GLOWING SPIDERS: THE TAPHONOMIC PATHWAY OF THE AIX-EN-PROVENCE FOSSIL-LAGERSTÄTTE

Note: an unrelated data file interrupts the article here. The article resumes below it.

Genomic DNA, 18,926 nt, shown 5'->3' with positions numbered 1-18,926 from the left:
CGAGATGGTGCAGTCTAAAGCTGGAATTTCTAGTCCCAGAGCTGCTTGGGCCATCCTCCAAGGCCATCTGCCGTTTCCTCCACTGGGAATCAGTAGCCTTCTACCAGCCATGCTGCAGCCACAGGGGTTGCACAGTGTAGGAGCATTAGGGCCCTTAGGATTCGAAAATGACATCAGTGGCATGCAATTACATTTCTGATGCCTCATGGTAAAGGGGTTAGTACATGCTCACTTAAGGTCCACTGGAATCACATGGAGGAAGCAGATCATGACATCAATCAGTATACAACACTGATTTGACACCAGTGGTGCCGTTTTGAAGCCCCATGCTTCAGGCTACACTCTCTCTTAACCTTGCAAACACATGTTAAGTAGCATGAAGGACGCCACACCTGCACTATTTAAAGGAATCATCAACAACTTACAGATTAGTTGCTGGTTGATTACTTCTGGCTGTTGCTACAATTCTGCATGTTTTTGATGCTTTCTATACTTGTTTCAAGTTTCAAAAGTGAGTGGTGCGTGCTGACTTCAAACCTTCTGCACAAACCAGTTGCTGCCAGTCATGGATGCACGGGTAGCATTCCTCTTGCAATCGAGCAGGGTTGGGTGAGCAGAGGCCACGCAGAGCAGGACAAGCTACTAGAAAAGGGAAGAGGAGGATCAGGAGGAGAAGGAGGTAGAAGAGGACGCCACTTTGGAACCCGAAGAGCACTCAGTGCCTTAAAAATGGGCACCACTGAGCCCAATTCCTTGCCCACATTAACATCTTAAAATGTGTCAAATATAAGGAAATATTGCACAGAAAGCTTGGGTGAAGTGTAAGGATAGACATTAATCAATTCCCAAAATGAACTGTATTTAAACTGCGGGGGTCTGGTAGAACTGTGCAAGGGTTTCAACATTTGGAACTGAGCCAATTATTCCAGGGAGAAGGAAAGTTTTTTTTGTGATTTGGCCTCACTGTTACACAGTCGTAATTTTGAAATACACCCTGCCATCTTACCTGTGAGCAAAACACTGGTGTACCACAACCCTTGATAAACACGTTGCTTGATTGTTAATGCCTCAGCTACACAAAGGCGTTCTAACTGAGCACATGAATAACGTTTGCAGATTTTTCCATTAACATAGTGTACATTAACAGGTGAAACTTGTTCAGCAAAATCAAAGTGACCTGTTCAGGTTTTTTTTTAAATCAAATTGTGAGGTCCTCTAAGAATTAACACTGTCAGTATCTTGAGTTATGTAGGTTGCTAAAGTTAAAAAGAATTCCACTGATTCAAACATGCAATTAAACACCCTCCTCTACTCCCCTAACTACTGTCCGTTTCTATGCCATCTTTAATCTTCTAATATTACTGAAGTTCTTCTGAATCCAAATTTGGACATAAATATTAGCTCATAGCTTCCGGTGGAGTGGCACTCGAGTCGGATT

Fossil spiders were imaged with UV and blue-violet light. About 20% of the fossils emit fluorescent light in the red, orange, or blue spectra, and for some fossils, different body regions of a single specimen will emit different colors. The differences in fluorescence are likely related to the mode of preservation and the taphonomic pathway. It has been suggested that the laminations of Aix fossils are the result of microbial mats. This is supported by a wrinkled texture observed on the surface of many of the specimens. Microbial mats have previously been shown to play crucial roles in preservation, and the taphonomic pathway for the Aix spiders may include a microbial death mask, in which microbes precipitate minerals like calcite around the site of a dead organism. This hypothesis helps explain the different modes of preservation and possible organic matter preserved within mineral replaced cuticle, as calcite strongly fluoresces and commonly replaces biological material during fossilization. Crystal lattice defects and organic compounds can also cause fluorescence emission in different spectral regions. Continuing research will help delineate the chemistry of these fossils, as well as explore the possibility that some of the signal is related to preserved remains of biosynthesized compounds, as living spiders possess fluorescent biological components including cuticle, guanine, and spider hemolymph, which contains fluorophores.